An Oval Office filled with presidential portraits and a neatly organized desk sets the stage for a professional and serious production to the unknowing eye.
But the Hippodrome’s latest production subverts the idea of an orderly presidential office from the moment the play begins when a four-letter expletive reverberates through the theater’s halls, kicking off an unapologetically witty and feminist performance.
The theater debuted the first show of its 51st season, “POTUS: Behind Every Great Dumbass Are Seven Women Trying to Keep Him Alive,” Sept. 6.
As the title suggests, the show centers around a group of seven women in the White House dealing with a presidential public relations crisis.
It is a chaotic, messy and comical look into the struggles of the women closely involved with the leader of the U.S., that does so without ever showing the president. Each comedic scene is inter-spliced with songs by renowned female singers, such as Taylor Swift and Demi Lovato.
The play originally debuted last year on Broadway to critical acclaim, with multiple Tony award nominations under its belt. Now, the Hippodrome is bringing the show’s satirical charm into the heart of Gainesville.
This production is the first in a lineup of plays and musicals set to be put on during the Hippodrome’s current season, aptly titled “EMPOWER.” Each production will showcase themes of strength, perseverance and of course, empowerment.
“POTUS” was directed by the creative director of the Hippodrome, Stephanie Lynge.
A professional actor with experience on Broadway and national tours, Lynge came to Gainesville to obtain her master’s degree in acting at UF. She found a permanent position as the creative director at the Hippodrome and since then has worked with the company for almost 10 years.
One of the things the Hippodrome believes in is widening the scope of who experiences theater, Lynge said.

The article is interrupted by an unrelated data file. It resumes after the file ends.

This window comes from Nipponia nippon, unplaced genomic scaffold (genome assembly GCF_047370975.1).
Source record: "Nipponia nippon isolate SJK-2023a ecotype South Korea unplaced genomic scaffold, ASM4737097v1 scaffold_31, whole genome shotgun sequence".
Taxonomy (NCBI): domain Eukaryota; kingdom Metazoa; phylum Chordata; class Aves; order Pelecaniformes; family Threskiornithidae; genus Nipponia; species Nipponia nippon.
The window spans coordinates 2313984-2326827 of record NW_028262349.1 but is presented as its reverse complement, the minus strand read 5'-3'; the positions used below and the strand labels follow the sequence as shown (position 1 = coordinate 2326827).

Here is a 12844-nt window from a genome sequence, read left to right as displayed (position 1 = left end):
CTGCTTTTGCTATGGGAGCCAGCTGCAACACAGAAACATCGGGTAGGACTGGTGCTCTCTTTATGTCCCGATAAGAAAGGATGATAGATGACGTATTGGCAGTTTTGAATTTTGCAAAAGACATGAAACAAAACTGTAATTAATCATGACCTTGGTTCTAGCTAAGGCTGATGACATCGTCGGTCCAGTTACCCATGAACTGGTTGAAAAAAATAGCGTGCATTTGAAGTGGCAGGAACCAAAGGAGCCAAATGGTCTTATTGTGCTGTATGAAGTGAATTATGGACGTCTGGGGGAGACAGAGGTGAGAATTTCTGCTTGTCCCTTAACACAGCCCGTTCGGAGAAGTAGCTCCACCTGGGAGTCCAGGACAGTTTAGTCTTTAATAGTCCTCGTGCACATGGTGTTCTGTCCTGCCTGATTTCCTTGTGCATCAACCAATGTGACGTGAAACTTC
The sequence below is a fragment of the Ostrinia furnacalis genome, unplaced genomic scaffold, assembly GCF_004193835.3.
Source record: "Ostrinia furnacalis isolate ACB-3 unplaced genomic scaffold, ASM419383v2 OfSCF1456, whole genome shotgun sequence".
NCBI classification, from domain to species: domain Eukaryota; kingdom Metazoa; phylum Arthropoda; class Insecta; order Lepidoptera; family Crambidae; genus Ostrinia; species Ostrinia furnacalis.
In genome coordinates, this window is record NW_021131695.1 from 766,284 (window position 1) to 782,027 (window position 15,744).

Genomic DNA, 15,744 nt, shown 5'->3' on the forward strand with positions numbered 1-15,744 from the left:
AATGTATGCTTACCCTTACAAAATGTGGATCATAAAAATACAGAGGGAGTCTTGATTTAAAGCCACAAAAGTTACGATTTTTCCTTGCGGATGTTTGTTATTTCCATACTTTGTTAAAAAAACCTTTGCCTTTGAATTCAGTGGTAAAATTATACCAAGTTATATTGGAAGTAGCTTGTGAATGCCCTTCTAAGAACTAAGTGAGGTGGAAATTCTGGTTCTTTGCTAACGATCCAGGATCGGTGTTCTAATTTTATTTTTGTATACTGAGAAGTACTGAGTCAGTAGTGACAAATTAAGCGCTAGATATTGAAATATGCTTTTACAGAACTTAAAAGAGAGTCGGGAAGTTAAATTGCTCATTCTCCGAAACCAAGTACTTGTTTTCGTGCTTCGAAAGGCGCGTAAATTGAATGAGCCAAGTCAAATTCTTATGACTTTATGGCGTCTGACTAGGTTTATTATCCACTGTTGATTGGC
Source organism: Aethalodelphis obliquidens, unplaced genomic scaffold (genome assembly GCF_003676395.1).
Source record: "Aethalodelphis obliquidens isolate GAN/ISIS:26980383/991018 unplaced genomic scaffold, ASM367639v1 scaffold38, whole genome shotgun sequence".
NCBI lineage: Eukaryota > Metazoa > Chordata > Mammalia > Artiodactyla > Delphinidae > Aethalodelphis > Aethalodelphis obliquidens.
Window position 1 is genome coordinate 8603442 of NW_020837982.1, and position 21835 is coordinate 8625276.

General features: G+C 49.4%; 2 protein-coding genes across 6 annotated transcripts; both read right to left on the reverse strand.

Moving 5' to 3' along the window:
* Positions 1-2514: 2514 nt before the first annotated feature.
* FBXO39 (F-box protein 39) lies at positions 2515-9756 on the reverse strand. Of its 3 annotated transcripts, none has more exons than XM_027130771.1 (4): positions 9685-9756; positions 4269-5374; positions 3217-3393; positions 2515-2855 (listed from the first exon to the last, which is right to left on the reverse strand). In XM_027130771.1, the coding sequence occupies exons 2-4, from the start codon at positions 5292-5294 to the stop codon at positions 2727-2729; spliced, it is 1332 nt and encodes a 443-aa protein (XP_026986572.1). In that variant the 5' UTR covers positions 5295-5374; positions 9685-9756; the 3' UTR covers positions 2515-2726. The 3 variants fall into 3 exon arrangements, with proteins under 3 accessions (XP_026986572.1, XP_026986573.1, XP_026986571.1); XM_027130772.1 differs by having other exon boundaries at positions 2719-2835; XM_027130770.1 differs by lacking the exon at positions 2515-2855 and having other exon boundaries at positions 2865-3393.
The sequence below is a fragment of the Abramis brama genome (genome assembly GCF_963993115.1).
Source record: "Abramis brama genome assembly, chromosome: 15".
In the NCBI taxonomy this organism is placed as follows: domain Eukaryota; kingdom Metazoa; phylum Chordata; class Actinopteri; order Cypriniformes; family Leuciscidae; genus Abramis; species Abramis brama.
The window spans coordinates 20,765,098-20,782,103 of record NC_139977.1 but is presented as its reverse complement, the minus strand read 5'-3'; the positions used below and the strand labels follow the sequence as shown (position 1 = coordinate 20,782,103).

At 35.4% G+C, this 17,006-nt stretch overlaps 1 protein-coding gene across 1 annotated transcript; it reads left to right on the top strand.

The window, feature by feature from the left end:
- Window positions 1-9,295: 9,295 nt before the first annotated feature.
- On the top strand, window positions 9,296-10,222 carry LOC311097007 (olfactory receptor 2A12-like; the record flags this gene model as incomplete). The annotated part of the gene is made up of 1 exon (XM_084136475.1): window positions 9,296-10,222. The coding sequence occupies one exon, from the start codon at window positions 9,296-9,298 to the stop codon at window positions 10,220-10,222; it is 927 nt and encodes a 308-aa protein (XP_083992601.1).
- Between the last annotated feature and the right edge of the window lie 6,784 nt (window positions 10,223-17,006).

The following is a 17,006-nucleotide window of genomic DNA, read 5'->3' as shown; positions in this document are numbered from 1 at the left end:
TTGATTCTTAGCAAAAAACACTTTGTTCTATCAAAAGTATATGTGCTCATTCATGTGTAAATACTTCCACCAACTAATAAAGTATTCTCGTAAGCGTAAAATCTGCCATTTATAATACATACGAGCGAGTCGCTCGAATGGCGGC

“The Hippodrome is very much of and part of our community here,” Lynge said. “And part of that community is UF.”
As it’s done with previous productions, The Hippodrome partnered with the UF School of Theatre and Dance, casting two UF students to work alongside established actors in the industry.
Sophia Paige, a 21-year-old UF senior, stars in the play as “Dusty,” the ditzy mistress of the president with an affinity for blue slushies.
Although it’s her second time working with the Hippodrome, this production has been a different experience than what she’s previously done, Paige said.
“It’s a really cool opportunity to be put into a world that is going to be similar to what we have after we graduate,” Paige said. “Working with these really strong and hilarious women [...] I learned so much from watching them every day.”
Another student starring in “POTUS” is Paulina Machado, a 20-year-old UF junior. Machado stars as “Stephanie,” the president’s frenzied press secretary who power-poses her way through the White House.
The show is Machado’s first production at the Hippodrome and her first experience performing in a farce. She has enjoyed stepping into a dramatic character and grounding her in her performance, Machado said.
“I think now we’re in a day and age where we can be women and be proud about it,” Machado said. “I feel like this play does a really good job in showing that women can be proud of the things that they do.”
The Hippodrome’s collaboration with UF is not limited to acting students. The production’s costume designer and lighting designer are both MFA design students at the University.
Last Thursday, the crowd erupted in laughter and applause at the Hippodrome’s second showing of “POTUS”. The show ended with a standing ovation and supportive cheers from the audience.
“POTUS” will be showing at the Hippodrome’s stage until Oct. 1. The “feminist farce” does not hold back on raunchy material and adult language and is recommended for mature audiences 17 and older.
Lynge sees the unrefined and nontraditional portrayal of women in “POTUS” as an opportunity to explore the difficulties women face every day.
“I love it because it allows women to be full characters on stage, the good, the bad, the ugly,” Lynge said. “We don’t have to be pretty, we don’t have to be a thing. There is no male gaze on the stage.”
Contact Bonny Matejowsky at firstname.lastname@example.org. Follow her on Twitter @bonnymatejowsky
Bonny Matejowsky is a third-year journalism major and a Fall 2023 Avenue Reporter. When she’s not writing, you can find her thrifting or watching Twin Peaks.